I don't know how many of my book suggestions get acted upon. I know for sure that this particular one will fall on mostly deaf ears. Most of you lead busy lives, and a 900+ page novel translated from the Japanese will probably not get on your short list any time soon.

Still, 1Q84 is a smart and genre-defying book -- it's part science fiction, part metaphysics, part love story and part thriller.  Haruku Murakami, the author, sure knows how to drive a narrative and the translators (it was published as three volumes and different translators worked on different volumes) have done an excellent job of getting out of the way.  In a little while, you'll forget the length and you'll forget the original language. You'll be in the alternate reality of 1Q84.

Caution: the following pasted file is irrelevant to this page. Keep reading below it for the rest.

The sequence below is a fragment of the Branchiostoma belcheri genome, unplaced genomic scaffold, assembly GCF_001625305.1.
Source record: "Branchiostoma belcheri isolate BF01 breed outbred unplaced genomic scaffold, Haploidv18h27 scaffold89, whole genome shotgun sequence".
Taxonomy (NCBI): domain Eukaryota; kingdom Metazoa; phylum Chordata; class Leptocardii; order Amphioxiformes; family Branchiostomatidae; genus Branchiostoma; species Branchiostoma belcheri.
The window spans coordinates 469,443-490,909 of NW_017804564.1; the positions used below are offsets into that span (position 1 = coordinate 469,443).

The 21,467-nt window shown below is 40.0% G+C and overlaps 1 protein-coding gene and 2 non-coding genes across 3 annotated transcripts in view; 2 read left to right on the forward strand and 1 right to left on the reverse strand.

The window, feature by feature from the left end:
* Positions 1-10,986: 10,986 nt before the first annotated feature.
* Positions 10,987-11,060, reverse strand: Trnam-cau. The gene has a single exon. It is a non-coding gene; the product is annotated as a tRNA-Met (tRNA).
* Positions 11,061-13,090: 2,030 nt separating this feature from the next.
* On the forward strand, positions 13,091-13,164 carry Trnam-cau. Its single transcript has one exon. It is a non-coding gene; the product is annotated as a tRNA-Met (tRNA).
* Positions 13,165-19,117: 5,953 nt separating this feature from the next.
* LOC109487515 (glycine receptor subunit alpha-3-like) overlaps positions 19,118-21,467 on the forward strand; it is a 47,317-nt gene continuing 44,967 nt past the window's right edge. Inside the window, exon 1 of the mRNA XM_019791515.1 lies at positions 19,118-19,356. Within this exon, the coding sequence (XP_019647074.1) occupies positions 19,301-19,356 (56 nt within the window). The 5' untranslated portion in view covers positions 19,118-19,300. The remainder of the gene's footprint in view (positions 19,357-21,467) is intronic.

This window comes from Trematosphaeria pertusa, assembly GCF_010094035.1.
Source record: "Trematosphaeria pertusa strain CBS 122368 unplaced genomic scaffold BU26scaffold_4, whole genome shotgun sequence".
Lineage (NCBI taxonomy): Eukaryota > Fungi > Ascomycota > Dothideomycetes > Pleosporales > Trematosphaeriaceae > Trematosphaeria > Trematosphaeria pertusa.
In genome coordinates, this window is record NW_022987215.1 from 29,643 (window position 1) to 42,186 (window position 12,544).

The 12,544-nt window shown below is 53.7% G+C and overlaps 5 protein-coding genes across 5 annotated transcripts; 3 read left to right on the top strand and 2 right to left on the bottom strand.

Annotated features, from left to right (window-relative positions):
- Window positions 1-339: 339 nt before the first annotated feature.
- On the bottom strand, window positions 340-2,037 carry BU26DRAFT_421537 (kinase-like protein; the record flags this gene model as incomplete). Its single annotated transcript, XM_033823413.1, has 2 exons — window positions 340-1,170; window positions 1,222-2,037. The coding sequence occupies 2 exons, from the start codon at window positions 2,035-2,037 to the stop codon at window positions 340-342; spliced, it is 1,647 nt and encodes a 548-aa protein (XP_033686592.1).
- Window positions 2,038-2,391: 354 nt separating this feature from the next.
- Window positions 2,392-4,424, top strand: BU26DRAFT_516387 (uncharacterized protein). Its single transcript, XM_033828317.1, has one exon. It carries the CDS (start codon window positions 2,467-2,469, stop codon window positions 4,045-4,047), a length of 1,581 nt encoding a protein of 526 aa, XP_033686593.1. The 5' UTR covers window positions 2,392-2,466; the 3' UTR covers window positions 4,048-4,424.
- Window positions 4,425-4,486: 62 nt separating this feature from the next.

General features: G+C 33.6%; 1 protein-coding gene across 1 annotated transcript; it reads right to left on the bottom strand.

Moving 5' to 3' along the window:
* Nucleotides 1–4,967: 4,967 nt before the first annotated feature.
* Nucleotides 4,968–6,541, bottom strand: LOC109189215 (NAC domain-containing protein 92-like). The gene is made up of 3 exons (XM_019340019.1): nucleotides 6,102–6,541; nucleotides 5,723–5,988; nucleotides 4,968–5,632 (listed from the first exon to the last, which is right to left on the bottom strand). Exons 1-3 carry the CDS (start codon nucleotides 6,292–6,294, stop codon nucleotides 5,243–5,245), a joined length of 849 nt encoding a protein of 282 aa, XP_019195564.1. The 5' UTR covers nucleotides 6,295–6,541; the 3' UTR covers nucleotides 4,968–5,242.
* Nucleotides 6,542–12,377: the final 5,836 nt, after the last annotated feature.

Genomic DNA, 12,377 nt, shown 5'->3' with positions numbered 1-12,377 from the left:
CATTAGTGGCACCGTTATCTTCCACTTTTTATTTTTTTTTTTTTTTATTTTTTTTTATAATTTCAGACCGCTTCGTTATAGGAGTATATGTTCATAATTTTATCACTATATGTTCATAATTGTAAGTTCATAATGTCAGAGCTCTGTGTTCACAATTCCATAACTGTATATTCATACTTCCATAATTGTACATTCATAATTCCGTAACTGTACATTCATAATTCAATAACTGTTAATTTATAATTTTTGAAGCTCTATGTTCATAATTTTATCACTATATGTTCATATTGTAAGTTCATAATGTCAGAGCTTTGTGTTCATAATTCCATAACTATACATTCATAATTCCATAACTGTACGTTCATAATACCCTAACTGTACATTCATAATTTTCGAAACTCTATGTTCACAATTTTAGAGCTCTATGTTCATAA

The title is a play on 1984, and there are traces of Orwell's anti-authoritarian screed in this book, but here, it is conformity that Murakami skewers.  Every character, even those who are introduced as thugs or villains, turn out to be quite rational and sympathetic.

Chekhov is famous for saying that if you introduce a gun into a play, it had better be fired. Murakami is of the same ilk -- there is no prop or subplot that is introduced that doesn't circle its way into the plot. No prop, that is, but for one ironic item. I will let you read the book to figure that out.

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